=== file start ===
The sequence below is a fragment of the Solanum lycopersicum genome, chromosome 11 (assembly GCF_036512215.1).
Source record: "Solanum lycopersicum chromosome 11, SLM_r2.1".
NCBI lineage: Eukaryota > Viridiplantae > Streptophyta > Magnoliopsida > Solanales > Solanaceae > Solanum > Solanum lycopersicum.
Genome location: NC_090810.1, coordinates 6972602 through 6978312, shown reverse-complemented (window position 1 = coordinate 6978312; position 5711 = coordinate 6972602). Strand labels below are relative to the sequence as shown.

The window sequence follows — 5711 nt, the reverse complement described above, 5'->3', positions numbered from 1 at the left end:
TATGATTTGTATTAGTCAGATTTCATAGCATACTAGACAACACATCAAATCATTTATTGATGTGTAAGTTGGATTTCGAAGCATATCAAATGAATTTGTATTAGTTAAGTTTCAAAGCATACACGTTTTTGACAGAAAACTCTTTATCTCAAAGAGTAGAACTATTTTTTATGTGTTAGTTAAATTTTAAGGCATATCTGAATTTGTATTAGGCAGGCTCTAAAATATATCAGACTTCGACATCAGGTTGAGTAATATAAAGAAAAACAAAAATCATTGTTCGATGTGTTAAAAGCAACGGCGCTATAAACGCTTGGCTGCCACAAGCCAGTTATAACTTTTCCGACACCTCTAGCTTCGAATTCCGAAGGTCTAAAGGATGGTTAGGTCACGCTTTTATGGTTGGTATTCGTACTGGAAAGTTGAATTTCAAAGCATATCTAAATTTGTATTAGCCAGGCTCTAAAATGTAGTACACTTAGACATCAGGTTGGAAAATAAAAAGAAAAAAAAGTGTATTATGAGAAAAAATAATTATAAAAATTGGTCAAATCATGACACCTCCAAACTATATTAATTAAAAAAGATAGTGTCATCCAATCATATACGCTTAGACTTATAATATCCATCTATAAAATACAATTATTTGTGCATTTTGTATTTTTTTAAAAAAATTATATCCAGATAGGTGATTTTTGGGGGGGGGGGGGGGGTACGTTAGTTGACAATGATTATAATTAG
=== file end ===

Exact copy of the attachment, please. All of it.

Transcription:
The sequence below is a fragment of the Solanum lycopersicum genome, chromosome 11 (assembly GCF_036512215.1).
Source record: "Solanum lycopersicum chromosome 11, SLM_r2.1".
NCBI lineage: Eukaryota > Viridiplantae > Streptophyta > Magnoliopsida > Solanales > Solanaceae > Solanum > Solanum lycopersicum.
Genome location: NC_090810.1, coordinates 6972602 through 6978312, shown reverse-complemented (window position 1 = coordinate 6978312; position 5711 = coordinate 6972602). Strand labels below are relative to the sequence as shown.

The window sequence follows — 5711 nt, the reverse complement described above, 5'->3', positions numbered from 1 at the left end:
TATGATTTGTATTAGTCAGATTTCATAGCATACTAGACAACACATCAAATCATTTATTGATGTGTAAGTTGGATTTCGAAGCATATCAAATGAATTTGTATTAGTTAAGTTTCAAAGCATACACGTTTTTGACAGAAAACTCTTTATCTCAAAGAGTAGAACTATTTTTTATGTGTTAGTTAAATTTTAAGGCATATCTGAATTTGTATTAGGCAGGCTCTAAAATATATCAGACTTCGACATCAGGTTGAGTAATATAAAGAAAAACAAAAATCATTGTTCGATGTGTTAAAAGCAACGGCGCTATAAACGCTTGGCTGCCACAAGCCAGTTATAACTTTTCCGACACCTCTAGCTTCGAATTCCGAAGGTCTAAAGGATGGTTAGGTCACGCTTTTATGGTTGGTATTCGTACTGGAAAGTTGAATTTCAAAGCATATCTAAATTTGTATTAGCCAGGCTCTAAAATGTAGTACACTTAGACATCAGGTTGGAAAATAAAAAGAAAAAAAAGTGTATTATGAGAAAAAATAATTATAAAAATTGGTCAAATCATGACACCTCCAAACTATATTAATTAAAAAAGATAGTGTCATCCAATCATATACGCTTAGACTTATAATATCCATCTATAAAATACAATTATTTGTGCATTTTGTATTTTTTTAAAAAAATTATATCCAGATAGGTGATTTTTGGGGGGGGGGGGGGGGTACGTTAGTTGACAATGATTATAATTAG